Miloš Tasovac, Asylum and Migration Programme Legal Officer

The analysis of media reports and public opinion leads to the conclusion that public interest in migration and refugees in the RS waned in 2021 compared to 2020. Debates on issues concerning the refugee and migrant population appear to have largely moved from the mainstream media and daily politicking domains to the Internet and social media.

The results of the public opinion survey conducted in November 2021 by Ipsos Strategic Marketing at BCHR’s initiative show a more positive attitude towards refugees and migrants than in 2020. The fact that over 56% of the pollees would have nothing against African and Middle East migrants moving to their neighbourhood is encouraging, given that only around 29% of the citizens polled in 2020 thought so. Most of the respondents (78%) would have nothing against their children going to school with children from Africa or the Middle East. One out of two respondents would have nothing against working together with African and Middle East refugees and would help them feel welcome; only 38% of the respondents shared this opinion in 2020.[1] Over half of the respondents (59%) confirmed they would have nothing against working together with African and Middle East refugees; a third of the respondents disagreed. The respondents’ opinions on befriending migrants were split down the middle, like in 2020. Around half (54%) of the respondents would not be pleased if an African or Middle East refugee married into their family, an improvement over the prior survey, when 62% shared this view. Finally, slightly over half (56%) of the respondents thought that African and Middle East refugees should not be granted Serbian citizenship; 27% thought they should.

Although migration-related issues featured much less in the media in 2021 than in 2020,[2] they did not lose all interest in them. Many media continued with their sensationalist coverage of all, even the most minor incidents involving migrants.[3] They thus put the focus on the group the perpetrator of or participant in the incident belonged to, exacerbating negative views of refugees and migrants. The events in northern Serbia received a lot of coverage, where migrants reportedly damaged the farmers’ property by crossing their fields on their way to the border. Other, more serious disruptions of law and order were registered as well.[4] Rightist groups used such incidents to propagate their anti-migrant views. Although the citizens’ dissatisfaction is justified in some instances, the media and institutions should do their utmost to prevent the creation of a climate of fear and hate of migrants. When the state fails to provide the public with answers, the latter easily falls prey to extremist views because it does not have information about what is actually happening and how serious the situation is, or what the state is doing to address the problems. The authorities should explain to the public that crimes and misdemeanours committed by refugees and migrants account for a negligent share of all offences in the RS and that their individual wrongdoings cannot serve as an excuse for hating the entire refugee-migrant population. Every misdemeanour and crime, irrespective of who perpetrated it, should be penalised without delay; however, any generalisation, including in this case, is dangerous and may impinge on the safety of the group at issue.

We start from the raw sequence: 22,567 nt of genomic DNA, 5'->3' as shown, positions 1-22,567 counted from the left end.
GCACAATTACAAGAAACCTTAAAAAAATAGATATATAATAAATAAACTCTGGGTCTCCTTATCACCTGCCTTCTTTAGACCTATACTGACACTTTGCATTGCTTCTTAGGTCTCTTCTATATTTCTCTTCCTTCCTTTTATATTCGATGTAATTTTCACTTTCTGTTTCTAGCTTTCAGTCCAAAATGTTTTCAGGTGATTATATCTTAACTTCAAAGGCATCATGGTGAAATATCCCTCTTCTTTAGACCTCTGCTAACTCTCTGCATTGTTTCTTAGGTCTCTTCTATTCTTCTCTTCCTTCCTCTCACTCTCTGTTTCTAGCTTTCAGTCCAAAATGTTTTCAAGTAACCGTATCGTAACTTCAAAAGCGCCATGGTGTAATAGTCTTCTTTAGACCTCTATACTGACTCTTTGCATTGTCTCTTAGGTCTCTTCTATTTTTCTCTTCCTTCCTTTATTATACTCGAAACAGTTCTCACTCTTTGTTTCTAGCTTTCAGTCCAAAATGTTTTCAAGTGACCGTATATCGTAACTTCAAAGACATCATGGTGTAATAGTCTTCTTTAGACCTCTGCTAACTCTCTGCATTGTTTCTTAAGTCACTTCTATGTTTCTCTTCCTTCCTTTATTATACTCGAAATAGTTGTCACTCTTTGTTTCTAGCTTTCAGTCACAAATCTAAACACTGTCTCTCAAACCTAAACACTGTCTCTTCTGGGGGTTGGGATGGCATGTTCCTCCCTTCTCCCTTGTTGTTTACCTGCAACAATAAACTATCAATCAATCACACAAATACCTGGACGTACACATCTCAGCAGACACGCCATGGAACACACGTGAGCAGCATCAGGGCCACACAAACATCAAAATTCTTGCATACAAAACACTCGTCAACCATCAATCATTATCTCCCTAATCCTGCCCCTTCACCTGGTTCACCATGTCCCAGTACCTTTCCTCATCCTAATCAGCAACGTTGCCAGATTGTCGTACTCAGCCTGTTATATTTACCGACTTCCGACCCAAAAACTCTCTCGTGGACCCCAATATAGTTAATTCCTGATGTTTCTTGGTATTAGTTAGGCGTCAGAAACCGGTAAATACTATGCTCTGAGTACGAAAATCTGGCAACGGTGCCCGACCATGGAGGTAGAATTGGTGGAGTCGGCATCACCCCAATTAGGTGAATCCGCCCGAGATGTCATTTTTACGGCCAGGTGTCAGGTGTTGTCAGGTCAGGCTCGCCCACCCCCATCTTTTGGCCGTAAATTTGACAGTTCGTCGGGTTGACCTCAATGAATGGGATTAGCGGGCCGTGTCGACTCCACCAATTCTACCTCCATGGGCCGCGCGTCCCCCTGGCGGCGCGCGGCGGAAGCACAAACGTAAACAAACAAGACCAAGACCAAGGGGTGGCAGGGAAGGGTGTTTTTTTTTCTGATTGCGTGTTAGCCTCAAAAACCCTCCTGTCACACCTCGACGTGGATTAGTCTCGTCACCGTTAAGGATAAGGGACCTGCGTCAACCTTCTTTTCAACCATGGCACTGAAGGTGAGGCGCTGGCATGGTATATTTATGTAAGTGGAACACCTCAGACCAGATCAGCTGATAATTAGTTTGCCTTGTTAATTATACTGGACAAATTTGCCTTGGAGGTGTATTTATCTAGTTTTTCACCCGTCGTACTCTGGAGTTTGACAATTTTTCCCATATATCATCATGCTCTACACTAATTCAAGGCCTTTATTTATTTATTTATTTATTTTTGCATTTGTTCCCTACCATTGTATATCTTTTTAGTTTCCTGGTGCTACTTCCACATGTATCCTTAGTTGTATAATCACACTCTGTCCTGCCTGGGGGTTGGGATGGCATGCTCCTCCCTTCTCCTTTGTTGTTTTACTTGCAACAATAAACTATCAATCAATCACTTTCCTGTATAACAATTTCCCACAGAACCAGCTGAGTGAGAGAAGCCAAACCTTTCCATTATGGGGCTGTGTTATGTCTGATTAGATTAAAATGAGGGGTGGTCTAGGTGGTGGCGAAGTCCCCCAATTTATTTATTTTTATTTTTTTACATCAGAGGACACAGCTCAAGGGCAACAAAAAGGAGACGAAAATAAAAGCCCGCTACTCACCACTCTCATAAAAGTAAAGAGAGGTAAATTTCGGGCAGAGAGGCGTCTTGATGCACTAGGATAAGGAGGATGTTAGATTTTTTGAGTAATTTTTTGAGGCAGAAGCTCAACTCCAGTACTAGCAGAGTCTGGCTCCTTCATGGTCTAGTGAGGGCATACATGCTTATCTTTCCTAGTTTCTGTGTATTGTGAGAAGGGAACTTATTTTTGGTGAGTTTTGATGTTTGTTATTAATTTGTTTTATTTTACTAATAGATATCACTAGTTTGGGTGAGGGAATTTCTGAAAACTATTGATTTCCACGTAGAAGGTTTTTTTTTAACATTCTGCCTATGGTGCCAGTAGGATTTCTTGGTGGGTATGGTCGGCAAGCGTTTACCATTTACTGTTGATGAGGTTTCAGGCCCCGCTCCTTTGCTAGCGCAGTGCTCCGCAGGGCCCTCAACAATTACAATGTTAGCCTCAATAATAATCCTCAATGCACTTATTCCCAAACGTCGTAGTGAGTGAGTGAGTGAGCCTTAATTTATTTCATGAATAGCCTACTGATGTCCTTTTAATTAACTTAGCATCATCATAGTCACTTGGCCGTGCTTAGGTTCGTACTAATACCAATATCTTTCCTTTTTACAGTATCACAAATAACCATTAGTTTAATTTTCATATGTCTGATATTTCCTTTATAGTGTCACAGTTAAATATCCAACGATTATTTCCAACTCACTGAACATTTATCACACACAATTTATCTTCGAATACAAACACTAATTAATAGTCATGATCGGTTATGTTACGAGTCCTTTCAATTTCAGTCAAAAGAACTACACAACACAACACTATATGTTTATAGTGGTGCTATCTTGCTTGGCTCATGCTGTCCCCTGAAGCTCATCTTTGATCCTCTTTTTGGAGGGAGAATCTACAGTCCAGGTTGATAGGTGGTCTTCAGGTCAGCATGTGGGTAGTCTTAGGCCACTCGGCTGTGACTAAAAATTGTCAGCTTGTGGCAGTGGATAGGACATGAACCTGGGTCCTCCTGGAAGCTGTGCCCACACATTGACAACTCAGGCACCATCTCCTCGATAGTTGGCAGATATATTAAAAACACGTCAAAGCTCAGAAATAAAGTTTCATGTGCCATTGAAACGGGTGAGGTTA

Media often reported on MOI campaigns in Belgrade and border towns throughout 2021.[5] Namely, the police rounded up larger groups of irregular migrants, hundreds on occasion, they found in city centres and at informal venues and took them to RTCs. For instance, the police found 358 irregular migrants in Sombor in October and bussed them to RTCs where they were accommodated. The intervention was conducted by the Sombor police in cooperation with the CRM and the local authorities.[6]

Although often resorting to the sensationalist style of reporting, the mainstream media’s reports about refugees and migrants usually did not directly express hate or intolerance. However, most of the readers’ comments were rife with bias and even a dose of hate.

Rightist groups claiming they were “protecting the citizens from migrants” and their followers on social media focused substantially on refugees and migrants in 2021. Their social media posts also indicated a major shift to other topical issues, such as anti-pandemic measures. Nevertheless, refugees and migrants, i.e. the “threat” they posed to the RS, still featured among the favourite topics of rightist groups and their sympathisers.  Their comments often described migrants as just a “cog” in the global conspiracy against Serbs, as well as against all mankind. They were rife with unverified and even absurd allegations geared at triggering public hate and fear of refugees and migrants.